Find Information About:

Drugs & Supplements

Get information and reviews on prescription drugs, over-the-counter medications, vitamins, and supplements. Search by name or medical condition.

Pill Identifier

Pill Identifier

Having trouble identifying your pills?

Enter the shape, color, or imprint of your prescription or OTC drug. Our pill identification tool will display pictures that you can compare to your pill.

Get Started

My Medicine

Save your medicine, check interactions, sign up for FDA alerts, create family profiles and more.

Get Started

WebMD Health Experts and Community

Talk to health experts and other people like you in WebMD's Communities. It's a safe forum where you can create or participate in support groups and discussions about health topics that interest you.

  • Second Opinion

    Second Opinion

    Read expert perspectives on popular health topics.

  • Community


    Connect with people like you, and get expert guidance on living a healthy life.

Got a health question? Get answers provided by leading organizations, doctors, and experts.

Get Answers

Sign up to receive WebMD's award-winning content delivered to your inbox.

Sign Up

Multiple Sclerosis Health Center

Font Size

Vitamin D May Protect Against MS

There is new evidence supporting the idea that vitamin D helps prevent multiple sclerosis, but it is too soon to recommend taking the vitamin to lower your risk, researchers say.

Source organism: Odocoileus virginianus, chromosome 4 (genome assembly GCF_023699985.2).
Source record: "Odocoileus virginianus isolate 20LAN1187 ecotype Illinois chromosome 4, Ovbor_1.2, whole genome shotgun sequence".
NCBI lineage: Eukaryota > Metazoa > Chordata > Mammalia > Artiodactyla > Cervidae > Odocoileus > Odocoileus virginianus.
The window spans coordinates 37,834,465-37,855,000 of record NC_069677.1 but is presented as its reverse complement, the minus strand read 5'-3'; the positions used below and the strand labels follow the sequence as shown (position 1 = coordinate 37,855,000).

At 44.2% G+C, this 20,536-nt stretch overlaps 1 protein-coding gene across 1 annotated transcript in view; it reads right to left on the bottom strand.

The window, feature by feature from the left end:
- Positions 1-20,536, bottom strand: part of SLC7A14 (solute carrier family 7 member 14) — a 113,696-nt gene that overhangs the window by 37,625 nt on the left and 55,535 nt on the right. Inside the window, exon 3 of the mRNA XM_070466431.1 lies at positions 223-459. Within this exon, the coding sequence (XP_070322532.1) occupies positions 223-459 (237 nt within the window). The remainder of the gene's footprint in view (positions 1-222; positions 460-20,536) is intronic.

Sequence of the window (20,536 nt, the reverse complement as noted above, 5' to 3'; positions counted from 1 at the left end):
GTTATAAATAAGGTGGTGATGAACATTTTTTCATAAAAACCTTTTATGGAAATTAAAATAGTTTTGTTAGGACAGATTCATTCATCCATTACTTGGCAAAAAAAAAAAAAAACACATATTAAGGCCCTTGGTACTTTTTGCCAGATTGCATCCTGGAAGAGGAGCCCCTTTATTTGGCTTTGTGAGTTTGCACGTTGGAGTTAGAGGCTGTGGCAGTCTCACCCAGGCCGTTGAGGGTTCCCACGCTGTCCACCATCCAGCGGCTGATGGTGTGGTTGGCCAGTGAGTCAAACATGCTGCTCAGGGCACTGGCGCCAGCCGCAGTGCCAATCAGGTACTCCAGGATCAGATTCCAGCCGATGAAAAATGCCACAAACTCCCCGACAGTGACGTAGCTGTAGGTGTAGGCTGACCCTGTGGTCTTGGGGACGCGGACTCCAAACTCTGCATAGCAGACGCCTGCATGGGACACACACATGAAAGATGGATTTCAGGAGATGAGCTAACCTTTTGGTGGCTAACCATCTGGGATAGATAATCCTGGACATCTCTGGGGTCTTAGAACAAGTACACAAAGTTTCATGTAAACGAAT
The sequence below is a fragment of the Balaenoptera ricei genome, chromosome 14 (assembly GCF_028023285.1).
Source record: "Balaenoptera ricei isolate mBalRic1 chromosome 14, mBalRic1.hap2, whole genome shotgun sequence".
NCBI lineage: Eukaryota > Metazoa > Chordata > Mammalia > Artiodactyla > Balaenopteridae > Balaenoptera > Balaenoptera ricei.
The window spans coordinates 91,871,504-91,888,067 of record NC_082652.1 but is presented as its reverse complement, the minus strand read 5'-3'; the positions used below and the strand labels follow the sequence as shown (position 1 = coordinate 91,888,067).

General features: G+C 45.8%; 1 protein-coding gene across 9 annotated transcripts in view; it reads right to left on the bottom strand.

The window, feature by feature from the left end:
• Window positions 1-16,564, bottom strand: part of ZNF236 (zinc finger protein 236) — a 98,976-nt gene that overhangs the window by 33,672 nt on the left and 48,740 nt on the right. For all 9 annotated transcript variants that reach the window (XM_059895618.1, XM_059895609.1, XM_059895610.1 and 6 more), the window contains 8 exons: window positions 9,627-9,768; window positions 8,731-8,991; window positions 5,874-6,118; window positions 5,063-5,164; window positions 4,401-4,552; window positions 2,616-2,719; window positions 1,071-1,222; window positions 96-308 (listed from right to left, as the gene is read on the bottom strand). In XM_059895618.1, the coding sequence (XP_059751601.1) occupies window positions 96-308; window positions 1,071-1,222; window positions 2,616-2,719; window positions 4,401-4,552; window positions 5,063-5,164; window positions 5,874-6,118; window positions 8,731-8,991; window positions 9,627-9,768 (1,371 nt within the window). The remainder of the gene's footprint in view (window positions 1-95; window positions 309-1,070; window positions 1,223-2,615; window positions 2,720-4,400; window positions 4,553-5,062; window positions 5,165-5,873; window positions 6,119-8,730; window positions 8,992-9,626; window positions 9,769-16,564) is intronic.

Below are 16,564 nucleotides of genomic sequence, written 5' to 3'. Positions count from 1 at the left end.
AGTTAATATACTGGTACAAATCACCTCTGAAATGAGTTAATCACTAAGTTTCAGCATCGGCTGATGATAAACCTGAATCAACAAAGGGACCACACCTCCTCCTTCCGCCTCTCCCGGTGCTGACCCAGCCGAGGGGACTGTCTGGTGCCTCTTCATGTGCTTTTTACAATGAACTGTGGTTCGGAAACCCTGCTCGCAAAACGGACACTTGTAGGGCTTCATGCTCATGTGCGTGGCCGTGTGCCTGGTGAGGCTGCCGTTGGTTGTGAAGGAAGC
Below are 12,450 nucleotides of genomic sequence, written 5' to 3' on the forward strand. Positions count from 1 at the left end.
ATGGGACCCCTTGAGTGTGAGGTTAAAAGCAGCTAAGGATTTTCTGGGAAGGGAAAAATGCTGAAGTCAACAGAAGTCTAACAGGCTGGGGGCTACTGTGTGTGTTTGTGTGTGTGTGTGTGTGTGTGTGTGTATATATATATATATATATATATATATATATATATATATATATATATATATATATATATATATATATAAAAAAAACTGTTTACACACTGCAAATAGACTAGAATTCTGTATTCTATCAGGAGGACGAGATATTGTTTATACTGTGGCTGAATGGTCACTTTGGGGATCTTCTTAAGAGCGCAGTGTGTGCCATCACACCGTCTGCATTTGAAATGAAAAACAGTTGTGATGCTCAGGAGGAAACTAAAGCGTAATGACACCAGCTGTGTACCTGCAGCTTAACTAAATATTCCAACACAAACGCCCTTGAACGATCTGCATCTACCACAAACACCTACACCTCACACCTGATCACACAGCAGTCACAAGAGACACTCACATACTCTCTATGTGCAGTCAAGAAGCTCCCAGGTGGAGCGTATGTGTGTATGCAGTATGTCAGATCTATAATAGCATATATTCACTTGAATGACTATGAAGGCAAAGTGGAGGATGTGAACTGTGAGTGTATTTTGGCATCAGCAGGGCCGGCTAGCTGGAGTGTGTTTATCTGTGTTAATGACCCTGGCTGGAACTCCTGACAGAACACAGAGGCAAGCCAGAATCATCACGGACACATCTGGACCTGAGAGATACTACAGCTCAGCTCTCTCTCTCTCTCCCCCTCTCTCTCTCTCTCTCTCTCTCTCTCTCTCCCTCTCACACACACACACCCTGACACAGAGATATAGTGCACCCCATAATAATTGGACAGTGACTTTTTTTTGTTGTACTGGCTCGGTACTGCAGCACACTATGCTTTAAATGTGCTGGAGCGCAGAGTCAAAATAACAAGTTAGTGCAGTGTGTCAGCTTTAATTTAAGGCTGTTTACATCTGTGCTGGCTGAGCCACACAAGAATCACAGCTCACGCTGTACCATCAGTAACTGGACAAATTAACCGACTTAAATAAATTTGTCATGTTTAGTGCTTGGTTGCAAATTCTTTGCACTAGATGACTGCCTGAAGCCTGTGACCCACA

WebMD Health News
Reviewed by Louise Chang, MD

Dec. 19, 2006 -- There is new evidence supporting the idea that vitamin D helps prevent multiple sclerosis, but it is too soon to recommend taking the vitamin to lower your risk, researchers say.

In the first large-scale study to examine the issue, researchers from the Harvard School of Public Health reported a strong association between vitamin D levels within the body and MS risk among whites, but not among blacks and Hispanics.

The study is published in the Dec. 20 issue of The Journal of the American Medical Association.

Senior researcher Alberto Ascherio, MD, DrPH, tells WebMD that roughly half of white Americans and two-thirds of black Americans could be considered to have insufficient levels of vitamin D. Because exposure to sunlight is a major source of the vitamin for most people, vitamin D levels are usually lowest in the wintertime.

"Our findings suggest that vitamin D may have a direct impact on multiple sclerosis risk," Ascherio says. "If we confirm that the vitamin is protective, we could potentially prevent thousands of cases of MS a year in the United States alone."

Some 350,000 new cases of multiple sclerosis are diagnosed in the U.S. annually, and the chronic autoimmune disease is more common among women than men.

In earlier studies, Ascherio and Harvard colleagues reported that women who took multivitamins with at least 400 international units (IU) of vitamin D appeared to have a lower risk of MS than women who did not.

Their newest study involved a study population of more than 7 million members of the U.S. Army and U.S. Navy with blood samples stored in a Department of Defense repository.

Between 1992 and 2004, 257 people were diagnosed with MS. Each case was compared to two people without MS matched for age, race, sex, and dates of blood collection.

Today on WebMD

nerve damage
Learn how this disease affects the nervous system.
woman applying lotion
Ideas on how to boost your mood and self-esteem.
woman pondering
Get personalized treatment options.
man with hand over eye
Be on the lookout for these symptoms.
brain scan
worried woman
neural fiber
white blood cells
sunlight in hands
marijuana plant
muscle spasm